Elon Musk's X escapes most of lawsuit over copyrighted songs


FILE PHOTO: Elon Musk, CEO of SpaceX and Tesla and owner of X, formerly known as Twitter, attends the Viva Technology conference dedicated to innovation and startups at the Porte de Versailles exhibition centre in Paris, France, June 16, 2023. REUTERS/Gonzalo Fuentes/File Photo

(Reuters) - X, the social media platform owned by Elon Musk, on Tuesday won the dismissal of most of a lawsuit by 17 music publishers that accused it of infringing copyrights on nearly 1,700 songs by letting people post music online without permission.

U.S. District Judge Aleta Trauger in Nashville, Tennessee said the publishers could not pursue a theory of "comprehensive general liability for infringement" against X, which Musk bought for $44 billion in Oct. 2022.

She dismissed two infringement claims, and dismissed a third claim for "contributory" infringement except for accusations that X did not properly police "verified" users and serial infringers, and failed to act on takedown notices fast enough.

Lawyers for the publishers did not immediately respond to requests for comment. Alex Spiro, a lawyer for X, declined to comment.

Sony Music, Universal Music and other members of the National Music Publishers' Association trade group had sued X last June, seeking more than $250 million of damages.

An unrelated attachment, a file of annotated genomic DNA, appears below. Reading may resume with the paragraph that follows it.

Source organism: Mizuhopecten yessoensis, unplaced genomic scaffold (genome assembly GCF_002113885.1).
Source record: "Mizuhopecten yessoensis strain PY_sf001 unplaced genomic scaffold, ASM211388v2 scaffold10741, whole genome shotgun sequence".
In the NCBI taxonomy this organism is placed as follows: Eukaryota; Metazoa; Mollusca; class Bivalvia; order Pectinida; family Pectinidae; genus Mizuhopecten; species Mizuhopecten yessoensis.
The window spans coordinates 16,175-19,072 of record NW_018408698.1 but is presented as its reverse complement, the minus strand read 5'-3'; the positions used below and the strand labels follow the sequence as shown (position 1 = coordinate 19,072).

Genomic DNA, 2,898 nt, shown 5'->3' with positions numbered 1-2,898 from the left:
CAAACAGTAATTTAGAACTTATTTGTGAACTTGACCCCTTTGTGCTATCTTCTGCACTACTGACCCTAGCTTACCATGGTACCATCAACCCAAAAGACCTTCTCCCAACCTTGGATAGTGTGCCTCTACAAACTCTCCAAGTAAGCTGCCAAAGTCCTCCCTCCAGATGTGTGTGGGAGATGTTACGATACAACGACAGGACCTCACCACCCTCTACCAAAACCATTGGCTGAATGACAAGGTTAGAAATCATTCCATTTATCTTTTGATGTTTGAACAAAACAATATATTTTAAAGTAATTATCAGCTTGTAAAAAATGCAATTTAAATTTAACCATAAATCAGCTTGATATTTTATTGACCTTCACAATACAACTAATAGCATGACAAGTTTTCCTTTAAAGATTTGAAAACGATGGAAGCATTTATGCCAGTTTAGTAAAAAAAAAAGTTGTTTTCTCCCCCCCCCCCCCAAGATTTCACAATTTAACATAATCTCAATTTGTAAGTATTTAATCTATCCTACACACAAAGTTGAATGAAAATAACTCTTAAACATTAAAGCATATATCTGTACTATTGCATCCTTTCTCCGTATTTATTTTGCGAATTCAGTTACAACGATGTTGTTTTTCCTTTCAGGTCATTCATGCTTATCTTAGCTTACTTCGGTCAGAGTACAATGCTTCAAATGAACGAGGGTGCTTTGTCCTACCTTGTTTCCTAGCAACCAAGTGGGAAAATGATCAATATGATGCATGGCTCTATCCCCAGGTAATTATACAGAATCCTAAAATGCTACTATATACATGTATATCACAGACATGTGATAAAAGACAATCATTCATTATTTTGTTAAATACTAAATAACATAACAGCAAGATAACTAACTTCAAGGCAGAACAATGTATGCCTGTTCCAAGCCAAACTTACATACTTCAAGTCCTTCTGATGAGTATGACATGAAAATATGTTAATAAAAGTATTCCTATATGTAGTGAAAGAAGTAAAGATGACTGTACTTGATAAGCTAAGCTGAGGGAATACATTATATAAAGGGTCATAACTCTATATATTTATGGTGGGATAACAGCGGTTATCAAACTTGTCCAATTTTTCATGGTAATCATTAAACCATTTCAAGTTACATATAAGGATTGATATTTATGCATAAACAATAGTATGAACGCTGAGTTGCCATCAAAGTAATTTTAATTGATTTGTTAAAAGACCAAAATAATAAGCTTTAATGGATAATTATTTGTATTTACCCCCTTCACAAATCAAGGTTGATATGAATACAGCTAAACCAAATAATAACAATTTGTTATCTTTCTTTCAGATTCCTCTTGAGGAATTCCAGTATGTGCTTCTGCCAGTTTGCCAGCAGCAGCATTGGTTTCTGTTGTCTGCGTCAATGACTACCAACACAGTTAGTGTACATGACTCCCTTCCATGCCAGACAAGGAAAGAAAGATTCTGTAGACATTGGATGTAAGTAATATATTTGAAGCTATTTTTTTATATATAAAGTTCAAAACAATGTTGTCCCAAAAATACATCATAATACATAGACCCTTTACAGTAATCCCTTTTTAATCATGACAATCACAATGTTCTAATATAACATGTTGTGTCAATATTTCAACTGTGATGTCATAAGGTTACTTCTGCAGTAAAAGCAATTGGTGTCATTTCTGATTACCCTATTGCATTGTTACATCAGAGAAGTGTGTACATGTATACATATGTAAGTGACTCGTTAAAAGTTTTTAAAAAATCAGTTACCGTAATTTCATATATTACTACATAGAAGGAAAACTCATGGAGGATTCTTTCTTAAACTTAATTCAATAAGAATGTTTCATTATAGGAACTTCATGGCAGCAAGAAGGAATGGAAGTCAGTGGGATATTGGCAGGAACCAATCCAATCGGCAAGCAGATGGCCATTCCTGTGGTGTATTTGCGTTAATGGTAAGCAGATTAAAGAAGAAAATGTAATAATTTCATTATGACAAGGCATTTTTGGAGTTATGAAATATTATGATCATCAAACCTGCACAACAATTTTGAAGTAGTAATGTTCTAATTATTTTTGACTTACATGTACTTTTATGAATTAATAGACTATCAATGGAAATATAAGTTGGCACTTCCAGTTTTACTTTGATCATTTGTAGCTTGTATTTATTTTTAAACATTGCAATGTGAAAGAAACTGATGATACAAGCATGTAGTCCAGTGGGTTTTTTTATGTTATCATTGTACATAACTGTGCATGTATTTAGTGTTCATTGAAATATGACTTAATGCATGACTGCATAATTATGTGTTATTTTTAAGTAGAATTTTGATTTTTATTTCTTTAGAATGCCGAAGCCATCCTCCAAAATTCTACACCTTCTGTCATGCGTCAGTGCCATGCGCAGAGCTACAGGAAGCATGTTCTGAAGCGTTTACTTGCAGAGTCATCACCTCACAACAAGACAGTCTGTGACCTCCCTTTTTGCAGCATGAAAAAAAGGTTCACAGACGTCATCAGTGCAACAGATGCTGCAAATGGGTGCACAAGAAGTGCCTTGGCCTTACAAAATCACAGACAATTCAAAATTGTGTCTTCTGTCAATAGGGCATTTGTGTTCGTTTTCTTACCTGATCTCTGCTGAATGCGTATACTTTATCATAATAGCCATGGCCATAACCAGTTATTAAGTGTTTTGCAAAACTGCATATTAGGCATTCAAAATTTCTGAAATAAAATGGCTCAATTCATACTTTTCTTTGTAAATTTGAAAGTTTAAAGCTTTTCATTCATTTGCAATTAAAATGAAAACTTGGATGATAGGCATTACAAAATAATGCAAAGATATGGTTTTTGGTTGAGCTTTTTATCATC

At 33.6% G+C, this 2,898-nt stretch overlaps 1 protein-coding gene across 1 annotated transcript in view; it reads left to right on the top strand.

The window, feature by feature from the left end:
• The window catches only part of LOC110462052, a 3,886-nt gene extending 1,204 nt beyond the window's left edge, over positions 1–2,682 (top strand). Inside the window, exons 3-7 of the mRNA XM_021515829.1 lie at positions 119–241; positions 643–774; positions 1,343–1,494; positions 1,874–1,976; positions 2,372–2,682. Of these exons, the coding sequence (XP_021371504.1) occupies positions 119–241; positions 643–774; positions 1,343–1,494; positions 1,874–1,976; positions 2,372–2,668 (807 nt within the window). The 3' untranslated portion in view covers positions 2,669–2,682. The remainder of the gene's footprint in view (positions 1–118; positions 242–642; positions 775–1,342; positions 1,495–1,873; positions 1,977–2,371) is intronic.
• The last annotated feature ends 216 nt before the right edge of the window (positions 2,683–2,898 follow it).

They accused X of routinely ignoring and encouraging copyright infringement, giving it a leg up on platforms such as Meta Platforms' Facebook, Google's YouTube and ByteDance's TikTok that properly license music.

The publishers also said the problem had gotten worse since Musk bought Twitter.

But in a 21-page decision, Trauger said X was not liable for direct infringement, reflecting the distinction in federal copyright law between active participants in infringement, and parties such as X that merely provide a platform for it.

She also said X was not liable for "vicarious" infringement, saying it was not responsible to police how posts were drafted or obtain copyright permission in advance.

"X Corp undoubtedly had some power over X/Twitter's users -the way that a company that provides a valued service always has power over the customers who rely on it - but that does not turn customers into even loose equivalents of agents or subordinates," Trauger wrote.

Music publishers represent copyrights for songwriters, not for songs themselves.

The case is Concord Music Group Inc et al v X Corp, U.S. District Court, Middle District of Tennessee, No. 23-00606.

(Reporting by Jonathan Stempel in New York; Editing by Stephen Coates)

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